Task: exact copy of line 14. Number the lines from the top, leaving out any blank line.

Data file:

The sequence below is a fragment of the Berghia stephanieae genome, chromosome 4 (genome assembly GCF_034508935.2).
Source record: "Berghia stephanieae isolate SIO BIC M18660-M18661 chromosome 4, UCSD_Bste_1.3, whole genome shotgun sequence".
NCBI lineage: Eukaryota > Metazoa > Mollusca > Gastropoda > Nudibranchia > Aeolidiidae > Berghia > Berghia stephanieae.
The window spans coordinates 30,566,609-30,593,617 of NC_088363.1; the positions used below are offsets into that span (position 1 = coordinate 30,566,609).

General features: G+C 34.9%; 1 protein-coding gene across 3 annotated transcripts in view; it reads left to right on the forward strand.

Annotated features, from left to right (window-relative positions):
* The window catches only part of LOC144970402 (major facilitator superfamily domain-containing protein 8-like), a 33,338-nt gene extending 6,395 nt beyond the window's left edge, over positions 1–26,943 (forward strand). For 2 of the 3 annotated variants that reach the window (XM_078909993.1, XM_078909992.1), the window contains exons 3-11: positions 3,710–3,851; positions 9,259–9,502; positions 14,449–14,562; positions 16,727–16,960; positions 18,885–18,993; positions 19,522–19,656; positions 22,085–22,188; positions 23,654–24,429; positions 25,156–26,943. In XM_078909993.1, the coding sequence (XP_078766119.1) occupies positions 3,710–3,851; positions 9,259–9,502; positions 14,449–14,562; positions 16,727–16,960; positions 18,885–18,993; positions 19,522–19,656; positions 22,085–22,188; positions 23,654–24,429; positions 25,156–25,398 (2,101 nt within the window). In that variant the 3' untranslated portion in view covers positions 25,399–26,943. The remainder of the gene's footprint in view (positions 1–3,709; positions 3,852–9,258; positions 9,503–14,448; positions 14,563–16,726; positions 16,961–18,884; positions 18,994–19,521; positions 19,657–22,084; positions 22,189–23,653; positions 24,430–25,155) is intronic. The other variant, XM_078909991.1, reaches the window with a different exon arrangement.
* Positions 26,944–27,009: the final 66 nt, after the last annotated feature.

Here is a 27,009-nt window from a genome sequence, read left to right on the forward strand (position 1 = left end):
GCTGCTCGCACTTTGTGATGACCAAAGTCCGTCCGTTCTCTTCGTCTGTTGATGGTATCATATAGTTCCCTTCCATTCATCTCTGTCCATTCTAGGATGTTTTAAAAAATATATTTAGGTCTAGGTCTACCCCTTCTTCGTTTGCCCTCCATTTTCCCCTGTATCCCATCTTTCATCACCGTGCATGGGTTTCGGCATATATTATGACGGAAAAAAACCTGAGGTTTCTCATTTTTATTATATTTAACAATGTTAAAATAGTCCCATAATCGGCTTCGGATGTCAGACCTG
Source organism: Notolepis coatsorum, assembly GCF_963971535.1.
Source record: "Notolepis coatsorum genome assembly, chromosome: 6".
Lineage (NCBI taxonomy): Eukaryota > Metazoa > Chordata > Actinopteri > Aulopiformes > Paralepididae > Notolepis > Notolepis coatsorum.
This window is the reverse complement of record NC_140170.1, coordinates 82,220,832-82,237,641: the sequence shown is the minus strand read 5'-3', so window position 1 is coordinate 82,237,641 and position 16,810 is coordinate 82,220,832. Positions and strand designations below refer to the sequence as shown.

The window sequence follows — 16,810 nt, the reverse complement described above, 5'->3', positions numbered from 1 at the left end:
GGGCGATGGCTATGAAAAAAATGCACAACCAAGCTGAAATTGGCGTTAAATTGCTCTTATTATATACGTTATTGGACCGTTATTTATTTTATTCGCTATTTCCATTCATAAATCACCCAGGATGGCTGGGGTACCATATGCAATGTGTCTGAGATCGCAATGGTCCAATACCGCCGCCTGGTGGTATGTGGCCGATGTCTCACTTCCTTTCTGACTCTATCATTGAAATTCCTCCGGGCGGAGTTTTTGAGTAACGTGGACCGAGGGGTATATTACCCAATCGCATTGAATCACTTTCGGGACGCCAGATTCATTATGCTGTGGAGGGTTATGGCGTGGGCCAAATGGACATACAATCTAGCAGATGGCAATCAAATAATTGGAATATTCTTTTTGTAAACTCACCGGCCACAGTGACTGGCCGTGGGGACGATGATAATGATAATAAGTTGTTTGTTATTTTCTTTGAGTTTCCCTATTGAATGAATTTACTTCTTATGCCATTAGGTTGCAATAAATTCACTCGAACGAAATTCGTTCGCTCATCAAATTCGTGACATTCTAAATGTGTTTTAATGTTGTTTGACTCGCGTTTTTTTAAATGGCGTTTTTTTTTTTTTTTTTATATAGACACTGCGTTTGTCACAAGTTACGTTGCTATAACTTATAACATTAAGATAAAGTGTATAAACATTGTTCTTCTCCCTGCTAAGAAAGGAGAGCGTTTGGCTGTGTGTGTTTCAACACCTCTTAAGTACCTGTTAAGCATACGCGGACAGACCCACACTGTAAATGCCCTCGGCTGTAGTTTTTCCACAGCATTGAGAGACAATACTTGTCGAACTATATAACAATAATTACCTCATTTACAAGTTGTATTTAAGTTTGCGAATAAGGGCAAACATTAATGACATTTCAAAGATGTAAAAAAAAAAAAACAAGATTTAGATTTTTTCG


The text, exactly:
This window is the reverse complement of record NC_140170.1, coordinates 82,220,832-82,237,641: the sequence shown is the minus strand read 5'-3', so window position 1 is coordinate 82,237,641 and position 16,810 is coordinate 82,220,832. Positions and strand designations below refer to the sequence as shown.